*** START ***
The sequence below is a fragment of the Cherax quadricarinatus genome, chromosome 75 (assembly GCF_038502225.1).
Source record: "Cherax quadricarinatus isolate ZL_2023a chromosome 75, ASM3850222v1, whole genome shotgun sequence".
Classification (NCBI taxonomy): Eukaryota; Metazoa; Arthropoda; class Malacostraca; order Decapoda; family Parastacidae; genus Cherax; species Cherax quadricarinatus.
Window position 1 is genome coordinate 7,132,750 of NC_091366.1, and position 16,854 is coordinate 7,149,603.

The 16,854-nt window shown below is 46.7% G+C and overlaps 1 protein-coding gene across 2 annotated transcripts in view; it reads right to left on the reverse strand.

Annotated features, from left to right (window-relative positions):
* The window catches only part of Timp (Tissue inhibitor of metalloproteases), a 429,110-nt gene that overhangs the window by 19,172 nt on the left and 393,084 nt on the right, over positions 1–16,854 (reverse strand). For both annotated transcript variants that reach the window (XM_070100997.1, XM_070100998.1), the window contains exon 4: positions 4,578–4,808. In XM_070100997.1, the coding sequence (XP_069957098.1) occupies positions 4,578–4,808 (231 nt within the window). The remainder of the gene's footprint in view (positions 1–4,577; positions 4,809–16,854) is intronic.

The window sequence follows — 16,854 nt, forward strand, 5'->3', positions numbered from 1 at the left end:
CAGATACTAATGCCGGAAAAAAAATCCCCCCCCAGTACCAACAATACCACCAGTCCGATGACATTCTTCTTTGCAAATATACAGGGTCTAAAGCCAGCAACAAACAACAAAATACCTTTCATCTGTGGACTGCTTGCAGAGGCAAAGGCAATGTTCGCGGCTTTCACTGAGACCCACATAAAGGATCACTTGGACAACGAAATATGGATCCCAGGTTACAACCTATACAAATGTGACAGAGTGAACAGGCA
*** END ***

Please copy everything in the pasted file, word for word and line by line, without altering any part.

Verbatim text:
The sequence below is a fragment of the Cherax quadricarinatus genome, chromosome 75 (assembly GCF_038502225.1).
Source record: "Cherax quadricarinatus isolate ZL_2023a chromosome 75, ASM3850222v1, whole genome shotgun sequence".
Classification (NCBI taxonomy): Eukaryota; Metazoa; Arthropoda; class Malacostraca; order Decapoda; family Parastacidae; genus Cherax; species Cherax quadricarinatus.
Window position 1 is genome coordinate 7,132,750 of NC_091366.1, and position 16,854 is coordinate 7,149,603.

The 16,854-nt window shown below is 46.7% G+C and overlaps 1 protein-coding gene across 2 annotated transcripts in view; it reads right to left on the reverse strand.

Annotated features, from left to right (window-relative positions):
* The window catches only part of Timp (Tissue inhibitor of metalloproteases), a 429,110-nt gene that overhangs the window by 19,172 nt on the left and 393,084 nt on the right, over positions 1–16,854 (reverse strand). For both annotated transcript variants that reach the window (XM_070100997.1, XM_070100998.1), the window contains exon 4: positions 4,578–4,808. In XM_070100997.1, the coding sequence (XP_069957098.1) occupies positions 4,578–4,808 (231 nt within the window). The remainder of the gene's footprint in view (positions 1–4,577; positions 4,809–16,854) is intronic.

The window sequence follows — 16,854 nt, forward strand, 5'->3', positions numbered from 1 at the left end:
CAGATACTAATGCCGGAAAAAAAATCCCCCCCCAGTACCAACAATACCACCAGTCCGATGACATTCTTCTTTGCAAATATACAGGGTCTAAAGCCAGCAACAAACAACAAAATACCTTTCATCTGTGGACTGCTTGCAGAGGCAAAGGCAATGTTCGCGGCTTTCACTGAGACCCACATAAAGGATCACTTGGACAACGAAATATGGATCCCAGGTTACAACCTATACAAATGTGACAGAGTGAACAGGCA